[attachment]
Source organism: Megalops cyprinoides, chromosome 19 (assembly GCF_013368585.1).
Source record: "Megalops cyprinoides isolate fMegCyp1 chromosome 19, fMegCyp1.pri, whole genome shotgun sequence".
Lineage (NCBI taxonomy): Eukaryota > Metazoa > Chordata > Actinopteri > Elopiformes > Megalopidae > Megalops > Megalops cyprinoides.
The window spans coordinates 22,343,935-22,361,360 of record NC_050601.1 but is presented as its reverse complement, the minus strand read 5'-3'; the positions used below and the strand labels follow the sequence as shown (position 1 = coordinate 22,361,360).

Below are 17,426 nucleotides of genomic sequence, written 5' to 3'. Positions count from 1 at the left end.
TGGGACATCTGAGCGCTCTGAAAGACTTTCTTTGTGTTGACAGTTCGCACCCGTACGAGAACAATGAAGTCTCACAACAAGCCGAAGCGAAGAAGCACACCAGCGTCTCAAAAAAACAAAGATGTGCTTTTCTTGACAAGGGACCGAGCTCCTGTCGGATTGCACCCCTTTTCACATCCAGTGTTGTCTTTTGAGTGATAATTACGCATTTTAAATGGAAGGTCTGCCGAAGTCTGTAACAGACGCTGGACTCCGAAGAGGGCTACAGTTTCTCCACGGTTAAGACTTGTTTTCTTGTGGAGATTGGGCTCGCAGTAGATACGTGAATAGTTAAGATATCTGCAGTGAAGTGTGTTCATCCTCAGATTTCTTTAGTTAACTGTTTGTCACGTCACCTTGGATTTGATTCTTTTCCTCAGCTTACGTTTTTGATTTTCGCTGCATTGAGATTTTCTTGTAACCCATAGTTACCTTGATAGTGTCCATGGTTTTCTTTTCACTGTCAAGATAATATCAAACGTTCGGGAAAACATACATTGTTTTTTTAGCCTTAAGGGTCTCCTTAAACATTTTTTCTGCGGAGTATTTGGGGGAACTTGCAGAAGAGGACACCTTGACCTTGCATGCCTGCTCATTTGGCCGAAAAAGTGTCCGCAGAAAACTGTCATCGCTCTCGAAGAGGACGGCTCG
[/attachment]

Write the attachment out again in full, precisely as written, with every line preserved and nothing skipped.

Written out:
Source organism: Megalops cyprinoides, chromosome 19 (assembly GCF_013368585.1).
Source record: "Megalops cyprinoides isolate fMegCyp1 chromosome 19, fMegCyp1.pri, whole genome shotgun sequence".
Lineage (NCBI taxonomy): Eukaryota > Metazoa > Chordata > Actinopteri > Elopiformes > Megalopidae > Megalops > Megalops cyprinoides.
The window spans coordinates 22,343,935-22,361,360 of record NC_050601.1 but is presented as its reverse complement, the minus strand read 5'-3'; the positions used below and the strand labels follow the sequence as shown (position 1 = coordinate 22,361,360).

Below are 17,426 nucleotides of genomic sequence, written 5' to 3'. Positions count from 1 at the left end.
TGGGACATCTGAGCGCTCTGAAAGACTTTCTTTGTGTTGACAGTTCGCACCCGTACGAGAACAATGAAGTCTCACAACAAGCCGAAGCGAAGAAGCACACCAGCGTCTCAAAAAAACAAAGATGTGCTTTTCTTGACAAGGGACCGAGCTCCTGTCGGATTGCACCCCTTTTCACATCCAGTGTTGTCTTTTGAGTGATAATTACGCATTTTAAATGGAAGGTCTGCCGAAGTCTGTAACAGACGCTGGACTCCGAAGAGGGCTACAGTTTCTCCACGGTTAAGACTTGTTTTCTTGTGGAGATTGGGCTCGCAGTAGATACGTGAATAGTTAAGATATCTGCAGTGAAGTGTGTTCATCCTCAGATTTCTTTAGTTAACTGTTTGTCACGTCACCTTGGATTTGATTCTTTTCCTCAGCTTACGTTTTTGATTTTCGCTGCATTGAGATTTTCTTGTAACCCATAGTTACCTTGATAGTGTCCATGGTTTTCTTTTCACTGTCAAGATAATATCAAACGTTCGGGAAAACATACATTGTTTTTTTAGCCTTAAGGGTCTCCTTAAACATTTTTTCTGCGGAGTATTTGGGGGAACTTGCAGAAGAGGACACCTTGACCTTGCATGCCTGCTCATTTGGCCGAAAAAGTGTCCGCAGAAAACTGTCATCGCTCTCGAAGAGGACGGCTCG